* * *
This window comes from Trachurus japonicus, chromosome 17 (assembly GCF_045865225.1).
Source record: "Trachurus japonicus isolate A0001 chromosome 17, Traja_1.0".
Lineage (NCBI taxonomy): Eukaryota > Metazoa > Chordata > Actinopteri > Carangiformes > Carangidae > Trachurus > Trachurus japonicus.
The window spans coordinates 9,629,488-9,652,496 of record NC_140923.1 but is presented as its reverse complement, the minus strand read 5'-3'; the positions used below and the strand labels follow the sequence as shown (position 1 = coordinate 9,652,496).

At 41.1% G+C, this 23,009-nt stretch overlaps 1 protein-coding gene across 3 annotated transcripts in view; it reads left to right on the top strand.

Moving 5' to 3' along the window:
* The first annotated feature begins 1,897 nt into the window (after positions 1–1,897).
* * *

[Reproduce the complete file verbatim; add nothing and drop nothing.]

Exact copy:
This window comes from Trachurus japonicus, chromosome 17 (assembly GCF_045865225.1).
Source record: "Trachurus japonicus isolate A0001 chromosome 17, Traja_1.0".
Lineage (NCBI taxonomy): Eukaryota > Metazoa > Chordata > Actinopteri > Carangiformes > Carangidae > Trachurus > Trachurus japonicus.
The window spans coordinates 9,629,488-9,652,496 of record NC_140923.1 but is presented as its reverse complement, the minus strand read 5'-3'; the positions used below and the strand labels follow the sequence as shown (position 1 = coordinate 9,652,496).

At 41.1% G+C, this 23,009-nt stretch overlaps 1 protein-coding gene across 3 annotated transcripts in view; it reads left to right on the top strand.

Moving 5' to 3' along the window:
* The first annotated feature begins 1,897 nt into the window (after positions 1–1,897).